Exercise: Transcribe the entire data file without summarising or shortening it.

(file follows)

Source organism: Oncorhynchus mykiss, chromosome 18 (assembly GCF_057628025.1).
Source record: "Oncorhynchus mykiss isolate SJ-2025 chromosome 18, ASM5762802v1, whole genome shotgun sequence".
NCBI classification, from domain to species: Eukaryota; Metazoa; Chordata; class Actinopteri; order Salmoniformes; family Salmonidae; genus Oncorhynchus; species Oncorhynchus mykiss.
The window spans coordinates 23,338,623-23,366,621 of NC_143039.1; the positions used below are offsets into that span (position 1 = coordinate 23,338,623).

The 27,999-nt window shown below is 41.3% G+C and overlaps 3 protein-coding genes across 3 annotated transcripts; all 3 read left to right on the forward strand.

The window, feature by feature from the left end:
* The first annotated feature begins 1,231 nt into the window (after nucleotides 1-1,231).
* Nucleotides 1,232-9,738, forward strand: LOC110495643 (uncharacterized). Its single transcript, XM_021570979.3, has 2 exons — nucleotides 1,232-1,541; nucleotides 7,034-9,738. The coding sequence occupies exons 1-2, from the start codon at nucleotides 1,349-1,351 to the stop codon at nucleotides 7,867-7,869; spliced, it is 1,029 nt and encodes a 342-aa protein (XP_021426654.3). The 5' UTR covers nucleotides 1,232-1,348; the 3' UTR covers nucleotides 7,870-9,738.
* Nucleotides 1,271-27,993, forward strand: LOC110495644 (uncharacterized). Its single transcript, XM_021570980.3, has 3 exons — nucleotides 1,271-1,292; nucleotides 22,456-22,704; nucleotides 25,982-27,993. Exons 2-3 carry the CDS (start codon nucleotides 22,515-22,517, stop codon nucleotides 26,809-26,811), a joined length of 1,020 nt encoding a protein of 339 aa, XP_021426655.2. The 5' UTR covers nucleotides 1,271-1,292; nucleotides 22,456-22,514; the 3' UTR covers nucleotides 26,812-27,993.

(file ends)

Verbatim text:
Source organism: Oncorhynchus mykiss, chromosome 18 (assembly GCF_057628025.1).
Source record: "Oncorhynchus mykiss isolate SJ-2025 chromosome 18, ASM5762802v1, whole genome shotgun sequence".
NCBI classification, from domain to species: Eukaryota; Metazoa; Chordata; class Actinopteri; order Salmoniformes; family Salmonidae; genus Oncorhynchus; species Oncorhynchus mykiss.
The window spans coordinates 23,338,623-23,366,621 of NC_143039.1; the positions used below are offsets into that span (position 1 = coordinate 23,338,623).

The 27,999-nt window shown below is 41.3% G+C and overlaps 3 protein-coding genes across 3 annotated transcripts; all 3 read left to right on the forward strand.

The window, feature by feature from the left end:
* The first annotated feature begins 1,231 nt into the window (after nucleotides 1-1,231).
* Nucleotides 1,232-9,738, forward strand: LOC110495643 (uncharacterized). Its single transcript, XM_021570979.3, has 2 exons — nucleotides 1,232-1,541; nucleotides 7,034-9,738. The coding sequence occupies exons 1-2, from the start codon at nucleotides 1,349-1,351 to the stop codon at nucleotides 7,867-7,869; spliced, it is 1,029 nt and encodes a 342-aa protein (XP_021426654.3). The 5' UTR covers nucleotides 1,232-1,348; the 3' UTR covers nucleotides 7,870-9,738.
* Nucleotides 1,271-27,993, forward strand: LOC110495644 (uncharacterized). Its single transcript, XM_021570980.3, has 3 exons — nucleotides 1,271-1,292; nucleotides 22,456-22,704; nucleotides 25,982-27,993. Exons 2-3 carry the CDS (start codon nucleotides 22,515-22,517, stop codon nucleotides 26,809-26,811), a joined length of 1,020 nt encoding a protein of 339 aa, XP_021426655.2. The 5' UTR covers nucleotides 1,271-1,292; nucleotides 22,456-22,514; the 3' UTR covers nucleotides 26,812-27,993.